Bachelor of Arts
J. Milton Yinger
Spanish, University, 20th century, Typology, Education, Reform, Change, Politics
The purpose of this paper is to reveal the nature of institutional adaptation of the University within the context of the political upheavals in twentieth-century Spain. I will focus on the changing structure of the University under the Republican era, the Franco years, and the present democracy. Elements within this changing educational structure suggest an ideal typology, a hypothetical university which manages to rise above its role as a mere function of the social milieu. By contrast, the reality of the University as an institution controlled by political regimes is evident throughout the paper. The contention herein is that among the three forms, the University under Franco was the furthest from the ideal typology.
This paper, therefore, attempts to arrive at conclusions concerning the effect of the Spanish political systems of republican democracy, authoritarianism, and socialist democracy upon the University. Ideologies of each system greatly determined the proposed institutional changes. By explaining the nature of the systems, as well as the transitions between each one, I hope to make explicit the institutional reflection therein. The employment of an ideal typology aids in clarifying a means of comparison between what the University should be, and what actually exists under each system. Lastly, the focus on student attitudes is an integral element to the discussion, revealing the inadequacies and strengths of the University through political transitions.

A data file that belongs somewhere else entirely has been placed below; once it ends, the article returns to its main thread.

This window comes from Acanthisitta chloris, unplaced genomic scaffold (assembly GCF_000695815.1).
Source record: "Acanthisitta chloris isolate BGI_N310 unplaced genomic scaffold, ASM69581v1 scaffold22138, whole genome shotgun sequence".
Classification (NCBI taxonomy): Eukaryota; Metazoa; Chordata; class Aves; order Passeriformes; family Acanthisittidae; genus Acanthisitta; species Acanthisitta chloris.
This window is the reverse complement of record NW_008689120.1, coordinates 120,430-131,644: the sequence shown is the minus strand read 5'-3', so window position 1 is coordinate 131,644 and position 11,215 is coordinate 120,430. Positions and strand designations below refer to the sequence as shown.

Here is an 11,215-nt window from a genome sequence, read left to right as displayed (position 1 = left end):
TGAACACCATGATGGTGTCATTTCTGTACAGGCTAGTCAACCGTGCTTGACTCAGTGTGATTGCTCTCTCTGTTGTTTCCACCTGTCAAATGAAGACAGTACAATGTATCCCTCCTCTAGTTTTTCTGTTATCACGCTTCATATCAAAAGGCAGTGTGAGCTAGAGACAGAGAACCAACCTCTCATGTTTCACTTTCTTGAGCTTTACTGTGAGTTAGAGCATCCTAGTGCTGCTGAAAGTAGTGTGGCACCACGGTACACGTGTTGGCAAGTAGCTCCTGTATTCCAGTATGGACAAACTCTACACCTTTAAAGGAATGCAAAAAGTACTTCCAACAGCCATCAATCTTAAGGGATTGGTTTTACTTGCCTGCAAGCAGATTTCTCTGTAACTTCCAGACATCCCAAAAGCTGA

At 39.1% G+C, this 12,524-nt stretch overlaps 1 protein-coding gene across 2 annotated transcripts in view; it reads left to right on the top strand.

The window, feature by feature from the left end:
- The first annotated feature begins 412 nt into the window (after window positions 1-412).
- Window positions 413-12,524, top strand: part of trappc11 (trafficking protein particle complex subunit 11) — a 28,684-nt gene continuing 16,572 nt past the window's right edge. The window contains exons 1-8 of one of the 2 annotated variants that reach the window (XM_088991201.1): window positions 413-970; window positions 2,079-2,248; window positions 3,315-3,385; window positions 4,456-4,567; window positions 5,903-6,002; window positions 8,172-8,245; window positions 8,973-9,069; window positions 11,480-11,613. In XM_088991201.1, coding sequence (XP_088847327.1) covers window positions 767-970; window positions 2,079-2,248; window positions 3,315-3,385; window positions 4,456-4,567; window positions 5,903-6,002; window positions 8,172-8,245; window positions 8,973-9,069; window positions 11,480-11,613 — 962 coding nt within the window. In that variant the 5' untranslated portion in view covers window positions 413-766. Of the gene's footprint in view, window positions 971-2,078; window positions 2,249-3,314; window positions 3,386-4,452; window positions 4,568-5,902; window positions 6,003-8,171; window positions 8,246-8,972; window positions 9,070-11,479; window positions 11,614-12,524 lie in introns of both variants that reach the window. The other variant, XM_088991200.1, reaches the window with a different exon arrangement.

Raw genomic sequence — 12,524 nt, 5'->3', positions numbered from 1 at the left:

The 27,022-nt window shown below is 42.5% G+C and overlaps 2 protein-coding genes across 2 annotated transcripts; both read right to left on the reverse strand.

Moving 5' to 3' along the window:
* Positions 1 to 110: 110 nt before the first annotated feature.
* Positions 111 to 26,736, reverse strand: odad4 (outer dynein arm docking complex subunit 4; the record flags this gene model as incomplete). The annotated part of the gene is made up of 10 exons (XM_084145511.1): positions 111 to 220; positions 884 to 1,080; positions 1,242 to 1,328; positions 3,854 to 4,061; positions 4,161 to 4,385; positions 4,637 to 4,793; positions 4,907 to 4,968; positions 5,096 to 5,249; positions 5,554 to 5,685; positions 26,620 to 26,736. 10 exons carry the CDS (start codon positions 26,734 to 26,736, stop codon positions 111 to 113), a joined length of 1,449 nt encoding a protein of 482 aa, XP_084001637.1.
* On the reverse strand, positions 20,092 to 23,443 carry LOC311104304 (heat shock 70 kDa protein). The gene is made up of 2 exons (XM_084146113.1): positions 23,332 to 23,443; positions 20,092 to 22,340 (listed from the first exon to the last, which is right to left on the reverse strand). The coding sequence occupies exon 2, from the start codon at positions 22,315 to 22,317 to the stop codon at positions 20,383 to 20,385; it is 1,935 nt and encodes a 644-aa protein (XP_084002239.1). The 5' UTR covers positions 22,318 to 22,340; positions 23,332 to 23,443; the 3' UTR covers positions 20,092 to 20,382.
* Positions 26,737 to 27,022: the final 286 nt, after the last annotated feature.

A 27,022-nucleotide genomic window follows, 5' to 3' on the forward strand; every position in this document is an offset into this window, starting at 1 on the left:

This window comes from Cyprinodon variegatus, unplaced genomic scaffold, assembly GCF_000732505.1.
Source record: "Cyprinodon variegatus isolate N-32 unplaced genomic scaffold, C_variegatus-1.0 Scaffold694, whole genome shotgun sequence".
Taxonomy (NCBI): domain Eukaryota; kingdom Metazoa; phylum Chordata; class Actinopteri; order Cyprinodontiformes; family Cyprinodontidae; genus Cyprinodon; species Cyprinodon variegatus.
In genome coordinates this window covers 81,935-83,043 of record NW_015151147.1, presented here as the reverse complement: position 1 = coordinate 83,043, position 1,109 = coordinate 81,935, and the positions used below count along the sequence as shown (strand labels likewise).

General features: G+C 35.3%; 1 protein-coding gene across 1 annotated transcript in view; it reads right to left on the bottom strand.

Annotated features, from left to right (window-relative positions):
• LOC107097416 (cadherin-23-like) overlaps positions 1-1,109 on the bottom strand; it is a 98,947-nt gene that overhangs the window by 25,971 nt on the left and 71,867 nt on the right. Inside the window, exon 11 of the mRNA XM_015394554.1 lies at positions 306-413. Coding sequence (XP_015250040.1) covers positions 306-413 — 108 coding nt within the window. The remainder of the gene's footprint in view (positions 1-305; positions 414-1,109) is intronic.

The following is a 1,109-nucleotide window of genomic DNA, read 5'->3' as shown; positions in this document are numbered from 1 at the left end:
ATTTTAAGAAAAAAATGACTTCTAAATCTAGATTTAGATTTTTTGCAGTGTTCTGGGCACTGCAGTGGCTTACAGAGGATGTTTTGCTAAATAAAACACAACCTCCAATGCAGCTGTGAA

Nichols, Julia A., "The Spanish University: An Analysis of the Relationship Between Institutional and Political Change" (1985). Honors Papers. 622.